It’s become a tradition in our household on Easter morning. Daniel gets up early and wakes us out of a sound sleep. Meka and I stumble down the stairs to watch Daniel hunt for Easter eggs around the house. With one child, an open house plan, and maybe a dozen eggs, you’d think this wouldn’t be too big of a deal. However, Meka and I can be sneaky when we want to be and Daniel – smart as he is – has a blind spot when it comes to brightly colored plastic eggs.
Generally, our hiding places come in three skill levels. We have the absurdly obvious places. We might set an Easter egg on the middle of the kitchen table and cover it with a napkin. Or set it on the floor and put an empty can over it. One year, I covered an egg with a note that said THERE’S NO EGG UNDER HERE. Then we have the regular hiding places. We put one in the couch cushions in the family room. We hide them on the window sills behind the curtains in the living room. Finally, we have a couple “make you think” hiding places. Meka is tall enough that she can place an egg on the wooden frame covering the curtain rod over the sliding glass door in the kitchen. The sneakiest place I ever hid an Easter egg was in the refrigerator; one plastic egg sitting among its organic brethren in the carton.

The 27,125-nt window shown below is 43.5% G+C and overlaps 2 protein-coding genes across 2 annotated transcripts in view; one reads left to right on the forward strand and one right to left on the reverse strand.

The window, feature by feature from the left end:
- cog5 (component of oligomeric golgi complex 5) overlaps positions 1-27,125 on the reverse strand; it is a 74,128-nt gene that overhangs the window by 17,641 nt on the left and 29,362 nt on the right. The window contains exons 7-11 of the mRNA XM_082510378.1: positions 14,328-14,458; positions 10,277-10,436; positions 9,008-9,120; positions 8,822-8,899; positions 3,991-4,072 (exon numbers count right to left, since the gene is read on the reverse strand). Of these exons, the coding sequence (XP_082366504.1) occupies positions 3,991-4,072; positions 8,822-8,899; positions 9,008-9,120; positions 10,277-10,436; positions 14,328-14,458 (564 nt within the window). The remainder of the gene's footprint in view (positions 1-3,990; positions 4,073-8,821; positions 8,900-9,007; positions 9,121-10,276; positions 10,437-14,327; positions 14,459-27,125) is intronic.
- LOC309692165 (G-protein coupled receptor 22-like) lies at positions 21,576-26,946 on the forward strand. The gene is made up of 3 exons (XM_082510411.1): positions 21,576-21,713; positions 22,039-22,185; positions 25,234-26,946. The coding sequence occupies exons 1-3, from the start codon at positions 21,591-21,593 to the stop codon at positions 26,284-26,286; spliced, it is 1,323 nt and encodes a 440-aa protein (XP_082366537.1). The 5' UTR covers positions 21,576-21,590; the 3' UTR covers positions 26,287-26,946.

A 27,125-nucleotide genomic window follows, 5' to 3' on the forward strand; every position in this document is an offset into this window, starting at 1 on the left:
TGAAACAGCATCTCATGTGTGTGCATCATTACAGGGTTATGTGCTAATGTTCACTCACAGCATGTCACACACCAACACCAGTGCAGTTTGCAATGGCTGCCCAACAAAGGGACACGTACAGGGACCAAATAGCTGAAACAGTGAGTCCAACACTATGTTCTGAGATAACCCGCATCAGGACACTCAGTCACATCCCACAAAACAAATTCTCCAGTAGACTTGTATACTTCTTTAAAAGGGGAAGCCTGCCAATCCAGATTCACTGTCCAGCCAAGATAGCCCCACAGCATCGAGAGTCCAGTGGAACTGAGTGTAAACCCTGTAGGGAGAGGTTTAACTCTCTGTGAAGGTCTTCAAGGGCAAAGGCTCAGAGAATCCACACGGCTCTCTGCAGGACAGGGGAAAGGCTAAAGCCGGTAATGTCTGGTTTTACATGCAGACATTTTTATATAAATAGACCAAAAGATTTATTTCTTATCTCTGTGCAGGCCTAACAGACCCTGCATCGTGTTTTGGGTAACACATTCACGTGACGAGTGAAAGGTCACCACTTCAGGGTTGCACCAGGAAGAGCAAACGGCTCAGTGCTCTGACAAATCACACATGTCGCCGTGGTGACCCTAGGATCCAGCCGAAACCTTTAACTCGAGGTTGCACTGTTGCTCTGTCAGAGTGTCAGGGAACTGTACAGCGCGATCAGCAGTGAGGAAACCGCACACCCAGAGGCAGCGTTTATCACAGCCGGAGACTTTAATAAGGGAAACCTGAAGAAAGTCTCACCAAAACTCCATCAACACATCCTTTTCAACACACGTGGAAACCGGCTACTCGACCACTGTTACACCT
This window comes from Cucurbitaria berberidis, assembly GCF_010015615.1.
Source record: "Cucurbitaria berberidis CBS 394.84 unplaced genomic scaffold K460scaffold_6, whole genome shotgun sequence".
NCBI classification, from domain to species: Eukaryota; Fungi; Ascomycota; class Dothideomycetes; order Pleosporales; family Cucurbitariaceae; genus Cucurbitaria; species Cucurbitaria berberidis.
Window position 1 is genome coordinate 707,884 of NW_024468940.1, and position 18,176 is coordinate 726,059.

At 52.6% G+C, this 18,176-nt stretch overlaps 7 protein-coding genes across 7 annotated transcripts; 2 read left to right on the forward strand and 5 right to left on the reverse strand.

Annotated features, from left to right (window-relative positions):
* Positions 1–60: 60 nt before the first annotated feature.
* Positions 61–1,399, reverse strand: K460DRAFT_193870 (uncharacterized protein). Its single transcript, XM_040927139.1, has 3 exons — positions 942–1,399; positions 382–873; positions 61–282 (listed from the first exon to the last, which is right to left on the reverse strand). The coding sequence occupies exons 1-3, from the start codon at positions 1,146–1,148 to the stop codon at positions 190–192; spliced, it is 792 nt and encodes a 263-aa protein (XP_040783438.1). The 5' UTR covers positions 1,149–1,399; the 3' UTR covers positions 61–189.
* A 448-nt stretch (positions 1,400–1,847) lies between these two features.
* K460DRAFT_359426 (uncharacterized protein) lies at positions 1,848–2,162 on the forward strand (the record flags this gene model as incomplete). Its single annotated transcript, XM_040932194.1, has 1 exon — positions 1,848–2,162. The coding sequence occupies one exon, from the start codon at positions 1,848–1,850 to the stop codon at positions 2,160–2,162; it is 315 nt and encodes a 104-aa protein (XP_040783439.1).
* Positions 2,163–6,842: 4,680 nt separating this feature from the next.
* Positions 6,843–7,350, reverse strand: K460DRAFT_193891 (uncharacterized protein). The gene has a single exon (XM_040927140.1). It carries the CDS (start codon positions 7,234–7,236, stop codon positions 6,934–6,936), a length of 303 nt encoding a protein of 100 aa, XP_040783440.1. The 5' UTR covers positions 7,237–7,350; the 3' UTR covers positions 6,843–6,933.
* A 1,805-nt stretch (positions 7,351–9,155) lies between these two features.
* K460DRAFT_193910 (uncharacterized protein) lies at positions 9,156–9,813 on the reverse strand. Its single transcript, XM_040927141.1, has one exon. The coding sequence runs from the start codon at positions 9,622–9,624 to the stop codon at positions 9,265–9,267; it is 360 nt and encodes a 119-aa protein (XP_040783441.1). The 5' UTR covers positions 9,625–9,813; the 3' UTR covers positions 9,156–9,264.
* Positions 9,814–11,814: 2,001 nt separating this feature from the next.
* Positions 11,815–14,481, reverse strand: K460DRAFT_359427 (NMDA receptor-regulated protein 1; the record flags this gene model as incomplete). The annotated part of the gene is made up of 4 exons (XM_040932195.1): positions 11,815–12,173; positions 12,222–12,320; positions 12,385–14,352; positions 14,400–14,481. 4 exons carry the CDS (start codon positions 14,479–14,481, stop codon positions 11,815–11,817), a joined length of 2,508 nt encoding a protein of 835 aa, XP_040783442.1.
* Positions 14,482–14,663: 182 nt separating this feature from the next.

We haven’t rearranged the downstairs furniture in a long time. Most of the hiding places haven’t changed much over the years. Still, Daniel has to rise to the challenge as he sneaks around from room to room with his basket in hand, apparently expecting the eggs to jump out at him and say “Boo!”. The challenge for Meka and me is not to give the eggs away after he’s walked past them half a dozen times. We can’t eat jellybeans for breakfast until he’s found them all.